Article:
This does, of course, assume that each at bat is an independent event, which isn’t the case.  Subsequent batters may learn from the experience of the first batters, and pitchers may lose confidence in their breaking pitches and throw more fastballs.  This would cause these odds to shift a bit more in the favor of the hitters.

Of course, these are just the odds at bats turning into hits.  An at bat in a trip to the plate that results in either an out or a hit (statisically, a defensive error counts as an our for the hitter, which sucks).  The thing that made the Rockies hit parade even more unlikely was that it was not interrupted by any walks – the walks came later (a trip to the plate that results in a walk is not charged to the batter as an at bat, but is merely included in the more broad classification of plate appearances).  I can’t even calculate the odds of this happening – because the pitcher can easily stop such a streak by intentionally walking a batter.

On Saturday night, Carlos Gonzalez hit for the cycle against the Cubs.  This means that he had a single, double, triple, and home run in the same game.  Gonzalez completed the cycle in dramatic fashion – bashing a walk-off home run in the bottom of the 9th.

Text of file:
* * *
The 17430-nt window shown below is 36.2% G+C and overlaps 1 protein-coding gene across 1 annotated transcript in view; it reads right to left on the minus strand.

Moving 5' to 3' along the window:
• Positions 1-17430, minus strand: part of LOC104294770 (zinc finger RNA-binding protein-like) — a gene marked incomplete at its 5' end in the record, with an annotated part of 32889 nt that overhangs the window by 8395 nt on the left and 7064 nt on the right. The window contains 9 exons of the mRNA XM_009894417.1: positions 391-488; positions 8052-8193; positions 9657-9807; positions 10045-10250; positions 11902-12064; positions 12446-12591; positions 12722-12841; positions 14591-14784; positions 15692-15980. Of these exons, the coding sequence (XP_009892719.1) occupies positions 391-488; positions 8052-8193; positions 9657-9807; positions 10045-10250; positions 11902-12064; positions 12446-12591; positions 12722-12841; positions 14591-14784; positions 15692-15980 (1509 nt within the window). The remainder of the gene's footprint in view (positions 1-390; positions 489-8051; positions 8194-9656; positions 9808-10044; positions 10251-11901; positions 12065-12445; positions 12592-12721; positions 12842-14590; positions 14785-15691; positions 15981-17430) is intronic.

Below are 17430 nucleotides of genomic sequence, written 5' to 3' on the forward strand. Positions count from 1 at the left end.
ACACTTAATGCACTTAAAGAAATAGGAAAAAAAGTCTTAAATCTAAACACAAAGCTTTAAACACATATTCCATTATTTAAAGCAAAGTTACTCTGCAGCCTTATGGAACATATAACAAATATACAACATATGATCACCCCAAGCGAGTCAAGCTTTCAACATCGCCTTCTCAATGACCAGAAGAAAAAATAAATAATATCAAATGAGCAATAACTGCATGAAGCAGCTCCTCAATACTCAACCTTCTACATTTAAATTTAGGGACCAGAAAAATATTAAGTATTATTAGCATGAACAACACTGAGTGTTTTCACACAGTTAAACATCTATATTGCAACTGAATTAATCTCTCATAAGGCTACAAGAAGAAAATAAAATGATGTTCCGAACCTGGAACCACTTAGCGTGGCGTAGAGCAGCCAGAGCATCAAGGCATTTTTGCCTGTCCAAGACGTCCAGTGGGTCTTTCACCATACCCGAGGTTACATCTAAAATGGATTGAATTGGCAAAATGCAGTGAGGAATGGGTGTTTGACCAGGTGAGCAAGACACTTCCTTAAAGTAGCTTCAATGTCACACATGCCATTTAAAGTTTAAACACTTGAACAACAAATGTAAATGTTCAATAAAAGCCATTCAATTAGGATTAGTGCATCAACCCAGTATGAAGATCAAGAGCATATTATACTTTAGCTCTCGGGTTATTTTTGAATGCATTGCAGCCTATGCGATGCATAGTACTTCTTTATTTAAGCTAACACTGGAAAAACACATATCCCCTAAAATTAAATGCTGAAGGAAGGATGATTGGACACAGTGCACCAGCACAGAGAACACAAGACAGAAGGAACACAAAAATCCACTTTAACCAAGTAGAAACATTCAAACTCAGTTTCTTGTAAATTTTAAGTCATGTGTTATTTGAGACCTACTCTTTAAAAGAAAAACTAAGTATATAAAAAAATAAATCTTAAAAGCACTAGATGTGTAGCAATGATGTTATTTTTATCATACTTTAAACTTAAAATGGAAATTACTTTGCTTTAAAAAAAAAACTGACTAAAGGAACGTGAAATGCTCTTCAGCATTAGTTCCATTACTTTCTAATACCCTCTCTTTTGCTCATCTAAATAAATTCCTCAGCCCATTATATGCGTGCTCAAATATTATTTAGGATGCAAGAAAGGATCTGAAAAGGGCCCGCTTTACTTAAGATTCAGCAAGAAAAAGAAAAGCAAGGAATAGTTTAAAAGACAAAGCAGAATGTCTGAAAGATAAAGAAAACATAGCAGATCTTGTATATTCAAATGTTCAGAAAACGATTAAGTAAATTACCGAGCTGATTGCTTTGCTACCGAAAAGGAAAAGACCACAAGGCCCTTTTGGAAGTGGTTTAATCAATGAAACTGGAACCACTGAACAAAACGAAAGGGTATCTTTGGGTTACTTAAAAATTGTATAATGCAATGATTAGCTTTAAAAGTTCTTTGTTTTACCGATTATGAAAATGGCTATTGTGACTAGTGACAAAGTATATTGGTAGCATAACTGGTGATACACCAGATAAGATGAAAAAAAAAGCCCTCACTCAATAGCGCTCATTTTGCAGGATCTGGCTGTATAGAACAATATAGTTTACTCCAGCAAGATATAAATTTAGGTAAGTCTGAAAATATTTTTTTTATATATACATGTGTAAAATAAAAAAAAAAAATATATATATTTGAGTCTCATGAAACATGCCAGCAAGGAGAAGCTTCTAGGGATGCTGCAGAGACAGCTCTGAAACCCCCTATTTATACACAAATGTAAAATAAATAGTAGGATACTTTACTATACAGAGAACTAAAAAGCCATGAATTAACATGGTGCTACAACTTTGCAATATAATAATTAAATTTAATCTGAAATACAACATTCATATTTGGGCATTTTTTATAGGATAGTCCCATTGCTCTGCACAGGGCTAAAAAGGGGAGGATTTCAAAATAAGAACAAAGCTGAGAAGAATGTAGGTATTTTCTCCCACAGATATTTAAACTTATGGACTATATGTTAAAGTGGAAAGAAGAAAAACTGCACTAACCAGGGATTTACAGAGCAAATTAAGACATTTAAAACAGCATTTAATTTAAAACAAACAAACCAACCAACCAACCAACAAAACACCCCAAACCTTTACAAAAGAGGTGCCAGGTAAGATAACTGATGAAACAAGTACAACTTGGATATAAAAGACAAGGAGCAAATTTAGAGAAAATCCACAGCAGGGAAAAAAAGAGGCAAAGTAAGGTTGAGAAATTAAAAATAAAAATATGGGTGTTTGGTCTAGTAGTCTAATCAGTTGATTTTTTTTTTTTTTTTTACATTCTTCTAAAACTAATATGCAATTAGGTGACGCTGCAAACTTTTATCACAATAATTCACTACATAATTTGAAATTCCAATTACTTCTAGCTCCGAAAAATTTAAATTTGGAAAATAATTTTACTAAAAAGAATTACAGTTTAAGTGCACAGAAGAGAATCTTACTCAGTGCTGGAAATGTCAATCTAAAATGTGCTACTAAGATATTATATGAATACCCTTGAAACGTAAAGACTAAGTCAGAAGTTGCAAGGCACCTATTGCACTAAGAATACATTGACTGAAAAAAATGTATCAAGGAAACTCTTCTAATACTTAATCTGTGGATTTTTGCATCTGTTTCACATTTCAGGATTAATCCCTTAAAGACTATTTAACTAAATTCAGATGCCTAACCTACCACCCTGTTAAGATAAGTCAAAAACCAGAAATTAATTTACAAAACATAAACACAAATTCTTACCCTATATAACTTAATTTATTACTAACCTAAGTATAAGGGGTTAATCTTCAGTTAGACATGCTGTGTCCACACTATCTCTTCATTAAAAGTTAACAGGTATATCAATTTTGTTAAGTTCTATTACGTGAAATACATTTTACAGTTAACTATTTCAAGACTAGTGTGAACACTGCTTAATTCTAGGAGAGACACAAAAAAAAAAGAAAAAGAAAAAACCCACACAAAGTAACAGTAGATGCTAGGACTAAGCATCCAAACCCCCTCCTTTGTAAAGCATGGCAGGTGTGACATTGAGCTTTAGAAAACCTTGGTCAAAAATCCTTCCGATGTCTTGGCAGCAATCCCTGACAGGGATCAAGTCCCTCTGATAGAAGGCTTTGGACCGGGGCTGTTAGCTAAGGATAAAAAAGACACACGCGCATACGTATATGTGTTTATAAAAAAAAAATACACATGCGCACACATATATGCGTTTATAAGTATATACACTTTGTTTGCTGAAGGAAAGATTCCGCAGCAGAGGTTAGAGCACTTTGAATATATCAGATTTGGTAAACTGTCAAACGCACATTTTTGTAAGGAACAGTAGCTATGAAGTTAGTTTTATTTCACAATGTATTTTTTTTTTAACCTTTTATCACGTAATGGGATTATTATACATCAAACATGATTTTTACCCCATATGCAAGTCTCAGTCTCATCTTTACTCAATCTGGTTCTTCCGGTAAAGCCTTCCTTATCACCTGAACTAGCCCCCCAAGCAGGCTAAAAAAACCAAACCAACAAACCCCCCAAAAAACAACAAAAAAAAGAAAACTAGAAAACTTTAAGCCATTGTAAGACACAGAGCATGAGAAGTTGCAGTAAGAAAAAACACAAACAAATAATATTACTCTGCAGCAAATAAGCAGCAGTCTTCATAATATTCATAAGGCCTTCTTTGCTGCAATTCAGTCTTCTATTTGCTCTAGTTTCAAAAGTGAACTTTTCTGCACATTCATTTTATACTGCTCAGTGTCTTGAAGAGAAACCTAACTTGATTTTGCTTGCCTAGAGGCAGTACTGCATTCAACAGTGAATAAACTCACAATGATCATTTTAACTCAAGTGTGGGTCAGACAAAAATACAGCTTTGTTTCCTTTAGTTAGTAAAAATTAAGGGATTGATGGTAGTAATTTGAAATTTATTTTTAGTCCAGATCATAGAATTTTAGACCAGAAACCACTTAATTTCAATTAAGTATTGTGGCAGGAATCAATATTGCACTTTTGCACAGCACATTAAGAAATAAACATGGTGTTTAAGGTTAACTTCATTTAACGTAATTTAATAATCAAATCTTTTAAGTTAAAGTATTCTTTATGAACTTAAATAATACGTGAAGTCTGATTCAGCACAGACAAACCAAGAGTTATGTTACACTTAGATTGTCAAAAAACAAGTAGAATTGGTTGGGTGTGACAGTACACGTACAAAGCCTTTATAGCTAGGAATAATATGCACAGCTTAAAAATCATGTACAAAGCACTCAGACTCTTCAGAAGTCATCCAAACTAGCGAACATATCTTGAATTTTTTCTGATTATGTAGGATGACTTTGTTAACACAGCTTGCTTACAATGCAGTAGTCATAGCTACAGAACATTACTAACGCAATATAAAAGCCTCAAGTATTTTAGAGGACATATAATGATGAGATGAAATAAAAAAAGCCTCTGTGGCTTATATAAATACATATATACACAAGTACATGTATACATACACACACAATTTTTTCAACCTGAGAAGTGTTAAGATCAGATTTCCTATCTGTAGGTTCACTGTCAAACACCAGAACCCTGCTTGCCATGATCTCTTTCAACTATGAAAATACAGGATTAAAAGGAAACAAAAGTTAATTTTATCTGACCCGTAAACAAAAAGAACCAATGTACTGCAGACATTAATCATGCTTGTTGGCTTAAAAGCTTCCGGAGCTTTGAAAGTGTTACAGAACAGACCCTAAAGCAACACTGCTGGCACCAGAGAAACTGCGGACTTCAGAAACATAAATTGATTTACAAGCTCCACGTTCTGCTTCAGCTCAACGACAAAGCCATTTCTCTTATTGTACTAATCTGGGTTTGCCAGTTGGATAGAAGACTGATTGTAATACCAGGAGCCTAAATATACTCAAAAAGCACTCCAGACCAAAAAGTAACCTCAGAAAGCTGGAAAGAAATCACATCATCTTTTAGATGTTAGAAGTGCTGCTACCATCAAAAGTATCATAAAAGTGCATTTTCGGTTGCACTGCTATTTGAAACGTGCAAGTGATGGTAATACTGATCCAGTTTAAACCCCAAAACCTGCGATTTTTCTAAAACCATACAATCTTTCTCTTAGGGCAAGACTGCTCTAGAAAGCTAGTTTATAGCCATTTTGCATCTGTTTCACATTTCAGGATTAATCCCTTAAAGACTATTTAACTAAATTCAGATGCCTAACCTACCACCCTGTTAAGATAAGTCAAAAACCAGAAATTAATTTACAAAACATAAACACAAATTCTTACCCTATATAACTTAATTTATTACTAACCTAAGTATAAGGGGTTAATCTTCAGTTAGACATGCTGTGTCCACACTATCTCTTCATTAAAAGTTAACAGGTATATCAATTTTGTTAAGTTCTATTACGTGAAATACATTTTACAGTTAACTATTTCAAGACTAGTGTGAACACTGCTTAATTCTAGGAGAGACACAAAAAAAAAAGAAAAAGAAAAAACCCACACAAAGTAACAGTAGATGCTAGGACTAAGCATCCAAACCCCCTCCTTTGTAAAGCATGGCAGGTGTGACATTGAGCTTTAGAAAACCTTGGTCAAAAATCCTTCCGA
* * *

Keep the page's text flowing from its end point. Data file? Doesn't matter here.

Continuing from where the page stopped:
This Week Sucks

December 15, 2009

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This is the worst week for sports this time of year. No college football….does anyone else feel the same way.

So with nothing really FUN to talk about here are a few quick hits this week in the world of sports.

Roy Halladay vs Cliff Lee. The baseball pundits are already spinning their webs on this one. I like Halladay more, much much more. He has been in the brutal American League East for years pitching on bad teams and dominating the competition. He will go to the National League and be totally dominating, even more so than he has been. Cliff Lee …. two seasons does not a career make.